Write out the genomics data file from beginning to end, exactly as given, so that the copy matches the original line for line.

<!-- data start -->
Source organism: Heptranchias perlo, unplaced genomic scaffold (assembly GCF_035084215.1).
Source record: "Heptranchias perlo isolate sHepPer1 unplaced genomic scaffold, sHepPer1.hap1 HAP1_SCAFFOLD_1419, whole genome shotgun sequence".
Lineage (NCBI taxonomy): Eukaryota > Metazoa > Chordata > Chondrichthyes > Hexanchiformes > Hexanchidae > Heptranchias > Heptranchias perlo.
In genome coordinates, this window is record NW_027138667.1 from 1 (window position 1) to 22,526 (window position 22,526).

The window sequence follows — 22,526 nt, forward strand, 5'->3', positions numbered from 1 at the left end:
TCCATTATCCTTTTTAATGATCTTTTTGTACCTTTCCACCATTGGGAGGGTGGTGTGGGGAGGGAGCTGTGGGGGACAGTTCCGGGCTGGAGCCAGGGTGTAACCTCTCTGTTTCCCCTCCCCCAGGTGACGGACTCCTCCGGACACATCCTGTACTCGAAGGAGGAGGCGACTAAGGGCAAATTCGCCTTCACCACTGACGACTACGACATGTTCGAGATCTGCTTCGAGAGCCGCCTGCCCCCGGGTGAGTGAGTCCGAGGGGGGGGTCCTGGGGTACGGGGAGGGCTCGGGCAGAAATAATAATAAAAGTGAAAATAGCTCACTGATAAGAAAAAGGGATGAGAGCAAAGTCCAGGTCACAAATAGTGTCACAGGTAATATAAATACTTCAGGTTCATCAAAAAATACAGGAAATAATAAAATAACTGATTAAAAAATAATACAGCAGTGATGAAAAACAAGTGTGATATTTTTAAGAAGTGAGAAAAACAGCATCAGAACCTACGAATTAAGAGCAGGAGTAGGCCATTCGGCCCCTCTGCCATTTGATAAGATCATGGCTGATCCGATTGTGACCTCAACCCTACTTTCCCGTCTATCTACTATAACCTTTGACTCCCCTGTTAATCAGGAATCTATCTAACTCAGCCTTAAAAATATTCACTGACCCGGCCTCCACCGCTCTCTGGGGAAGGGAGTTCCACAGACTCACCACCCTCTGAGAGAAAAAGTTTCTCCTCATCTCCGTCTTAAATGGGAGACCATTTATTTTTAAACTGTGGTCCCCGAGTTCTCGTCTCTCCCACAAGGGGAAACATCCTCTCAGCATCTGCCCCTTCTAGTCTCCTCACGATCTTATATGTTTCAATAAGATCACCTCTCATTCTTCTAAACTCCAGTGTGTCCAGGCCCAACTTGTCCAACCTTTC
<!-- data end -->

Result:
Source organism: Heptranchias perlo, unplaced genomic scaffold (assembly GCF_035084215.1).
Source record: "Heptranchias perlo isolate sHepPer1 unplaced genomic scaffold, sHepPer1.hap1 HAP1_SCAFFOLD_1419, whole genome shotgun sequence".
Lineage (NCBI taxonomy): Eukaryota > Metazoa > Chordata > Chondrichthyes > Hexanchiformes > Hexanchidae > Heptranchias > Heptranchias perlo.
In genome coordinates, this window is record NW_027138667.1 from 1 (window position 1) to 22,526 (window position 22,526).

The window sequence follows — 22,526 nt, forward strand, 5'->3', positions numbered from 1 at the left end:
TCCATTATCCTTTTTAATGATCTTTTTGTACCTTTCCACCATTGGGAGGGTGGTGTGGGGAGGGAGCTGTGGGGGACAGTTCCGGGCTGGAGCCAGGGTGTAACCTCTCTGTTTCCCCTCCCCCAGGTGACGGACTCCTCCGGACACATCCTGTACTCGAAGGAGGAGGCGACTAAGGGCAAATTCGCCTTCACCACTGACGACTACGACATGTTCGAGATCTGCTTCGAGAGCCGCCTGCCCCCGGGTGAGTGAGTCCGAGGGGGGGGTCCTGGGGTACGGGGAGGGCTCGGGCAGAAATAATAATAAAAGTGAAAATAGCTCACTGATAAGAAAAAGGGATGAGAGCAAAGTCCAGGTCACAAATAGTGTCACAGGTAATATAAATACTTCAGGTTCATCAAAAAATACAGGAAATAATAAAATAACTGATTAAAAAATAATACAGCAGTGATGAAAAACAAGTGTGATATTTTTAAGAAGTGAGAAAAACAGCATCAGAACCTACGAATTAAGAGCAGGAGTAGGCCATTCGGCCCCTCTGCCATTTGATAAGATCATGGCTGATCCGATTGTGACCTCAACCCTACTTTCCCGTCTATCTACTATAACCTTTGACTCCCCTGTTAATCAGGAATCTATCTAACTCAGCCTTAAAAATATTCACTGACCCGGCCTCCACCGCTCTCTGGGGAAGGGAGTTCCACAGACTCACCACCCTCTGAGAGAAAAAGTTTCTCCTCATCTCCGTCTTAAATGGGAGACCATTTATTTTTAAACTGTGGTCCCCGAGTTCTCGTCTCTCCCACAAGGGGAAACATCCTCTCAGCATCTGCCCCTTCTAGTCTCCTCACGATCTTATATGTTTCAATAAGATCACCTCTCATTCTTCTAAACTCCAGTGTGTCCAGGCCCAACTTGTCCAACCTTTC